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Suppose we have that $n << p$ and that we have a linear regression model where the predictors outnumber the observations. In this case, usually in statistical software packages, the standard errors and hence the confidence intervals show as NaN. The formal standard error formula is given by:

$$ s_{\hat\beta_j}=\sqrt{\frac{\sum_i\hat\epsilon_i^2}{(n-p-1)\sum_i(x_i-\bar x)^2}} $$

It seems here that the only thing preventing the estimate is the $(n-p-1)$ on the bottom causing an invalid negative value. I understand it is there due to unbiasedness reasons. However, why can't be just remove $(n-p-1)$ from the term otherwise?

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    $\begingroup$ You cannot generally create a valid formula just by removing the part that offends you. The ludicrousness of dividing by $n-p-1$ when $p \ge n-1$ is a strong signal that something is fundamentally wrong in that case. Indeed, assuming the predictors (plus the constant vector) are of full rank, you can perfectly fit the response, leaving no way to estimate the error. Reporting NaN sounds like the perfect way to express that ineluctable fact. $\endgroup$ – whuber Oct 17 '17 at 13:23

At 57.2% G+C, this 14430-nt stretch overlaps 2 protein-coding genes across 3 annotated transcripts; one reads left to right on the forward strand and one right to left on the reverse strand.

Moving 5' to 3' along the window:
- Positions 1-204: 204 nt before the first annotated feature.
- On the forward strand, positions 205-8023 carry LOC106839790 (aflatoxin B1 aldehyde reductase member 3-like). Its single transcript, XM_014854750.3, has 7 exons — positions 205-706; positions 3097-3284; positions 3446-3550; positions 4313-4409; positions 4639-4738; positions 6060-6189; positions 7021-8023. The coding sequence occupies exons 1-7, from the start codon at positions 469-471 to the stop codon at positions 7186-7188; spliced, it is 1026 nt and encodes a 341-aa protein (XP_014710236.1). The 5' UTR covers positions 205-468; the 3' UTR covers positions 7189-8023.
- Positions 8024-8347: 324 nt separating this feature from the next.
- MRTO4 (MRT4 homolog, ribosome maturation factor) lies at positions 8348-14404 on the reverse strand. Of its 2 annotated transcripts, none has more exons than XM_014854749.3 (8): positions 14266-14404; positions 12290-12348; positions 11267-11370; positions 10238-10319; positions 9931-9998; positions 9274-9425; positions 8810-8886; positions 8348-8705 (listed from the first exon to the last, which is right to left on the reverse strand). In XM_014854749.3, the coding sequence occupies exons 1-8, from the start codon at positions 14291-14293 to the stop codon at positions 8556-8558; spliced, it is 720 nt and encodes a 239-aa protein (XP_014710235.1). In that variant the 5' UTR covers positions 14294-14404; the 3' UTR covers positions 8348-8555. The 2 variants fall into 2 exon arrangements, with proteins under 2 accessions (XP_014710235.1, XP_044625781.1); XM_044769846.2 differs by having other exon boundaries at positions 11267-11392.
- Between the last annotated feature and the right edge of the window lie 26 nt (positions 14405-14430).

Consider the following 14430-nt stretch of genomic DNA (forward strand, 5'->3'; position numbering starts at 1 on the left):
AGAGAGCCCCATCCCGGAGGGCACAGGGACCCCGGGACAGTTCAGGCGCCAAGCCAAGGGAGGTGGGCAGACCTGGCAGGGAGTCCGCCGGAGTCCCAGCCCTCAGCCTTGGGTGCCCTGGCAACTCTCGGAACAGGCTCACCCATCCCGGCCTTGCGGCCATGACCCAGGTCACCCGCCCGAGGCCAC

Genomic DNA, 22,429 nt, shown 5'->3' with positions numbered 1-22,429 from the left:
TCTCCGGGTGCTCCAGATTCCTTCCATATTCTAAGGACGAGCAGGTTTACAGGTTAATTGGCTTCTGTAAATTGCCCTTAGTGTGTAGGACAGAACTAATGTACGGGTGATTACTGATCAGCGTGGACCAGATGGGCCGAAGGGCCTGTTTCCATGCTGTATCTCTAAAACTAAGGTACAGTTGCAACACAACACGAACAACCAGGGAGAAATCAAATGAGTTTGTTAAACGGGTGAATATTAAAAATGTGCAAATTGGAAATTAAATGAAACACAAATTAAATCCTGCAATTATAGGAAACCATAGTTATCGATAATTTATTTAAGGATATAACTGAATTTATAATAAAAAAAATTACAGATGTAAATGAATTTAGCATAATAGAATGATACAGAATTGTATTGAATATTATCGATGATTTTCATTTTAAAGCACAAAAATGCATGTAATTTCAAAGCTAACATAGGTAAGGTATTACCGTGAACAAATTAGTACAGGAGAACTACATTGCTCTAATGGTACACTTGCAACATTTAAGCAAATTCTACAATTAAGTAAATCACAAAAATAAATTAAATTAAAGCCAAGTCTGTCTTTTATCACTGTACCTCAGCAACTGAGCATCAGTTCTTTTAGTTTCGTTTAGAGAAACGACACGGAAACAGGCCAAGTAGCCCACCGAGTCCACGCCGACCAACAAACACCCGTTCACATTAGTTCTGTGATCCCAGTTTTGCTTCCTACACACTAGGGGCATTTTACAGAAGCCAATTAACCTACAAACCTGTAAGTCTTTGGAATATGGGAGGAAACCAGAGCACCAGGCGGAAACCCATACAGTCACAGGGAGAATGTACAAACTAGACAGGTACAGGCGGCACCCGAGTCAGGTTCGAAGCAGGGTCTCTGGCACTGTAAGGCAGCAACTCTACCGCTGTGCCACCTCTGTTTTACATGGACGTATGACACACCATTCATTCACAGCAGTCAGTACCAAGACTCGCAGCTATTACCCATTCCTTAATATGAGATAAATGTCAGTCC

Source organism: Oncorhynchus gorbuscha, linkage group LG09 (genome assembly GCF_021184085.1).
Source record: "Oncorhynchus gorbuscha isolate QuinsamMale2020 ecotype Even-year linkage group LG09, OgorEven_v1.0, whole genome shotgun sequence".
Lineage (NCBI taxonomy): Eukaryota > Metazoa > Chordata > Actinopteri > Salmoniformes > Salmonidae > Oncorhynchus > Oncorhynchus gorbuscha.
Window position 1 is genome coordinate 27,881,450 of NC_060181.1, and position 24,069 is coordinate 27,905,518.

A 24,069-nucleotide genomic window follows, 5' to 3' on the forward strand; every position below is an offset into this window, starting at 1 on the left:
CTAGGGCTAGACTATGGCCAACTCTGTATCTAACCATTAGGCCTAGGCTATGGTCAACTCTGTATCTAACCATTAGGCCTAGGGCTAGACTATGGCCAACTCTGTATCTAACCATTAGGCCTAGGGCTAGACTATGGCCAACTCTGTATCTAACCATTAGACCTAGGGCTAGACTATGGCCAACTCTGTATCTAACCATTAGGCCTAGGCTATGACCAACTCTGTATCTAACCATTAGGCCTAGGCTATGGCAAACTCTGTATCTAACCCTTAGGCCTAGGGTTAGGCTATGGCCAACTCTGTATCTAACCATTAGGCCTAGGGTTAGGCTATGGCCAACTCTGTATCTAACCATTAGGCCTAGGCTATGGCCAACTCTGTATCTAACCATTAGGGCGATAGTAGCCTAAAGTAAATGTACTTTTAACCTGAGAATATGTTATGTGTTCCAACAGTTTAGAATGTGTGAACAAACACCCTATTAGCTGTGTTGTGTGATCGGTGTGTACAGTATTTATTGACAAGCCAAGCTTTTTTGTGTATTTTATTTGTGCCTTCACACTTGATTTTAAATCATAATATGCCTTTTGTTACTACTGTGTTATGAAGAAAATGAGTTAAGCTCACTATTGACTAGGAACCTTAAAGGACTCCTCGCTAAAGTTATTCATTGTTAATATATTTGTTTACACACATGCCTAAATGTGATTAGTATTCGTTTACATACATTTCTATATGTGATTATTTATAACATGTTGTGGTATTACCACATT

• $\begingroup$ As whuber says you get a perfect fit which means the standard error is 0. $\endgroup$ – Michael Chernick Oct 17 '17 at 14:20

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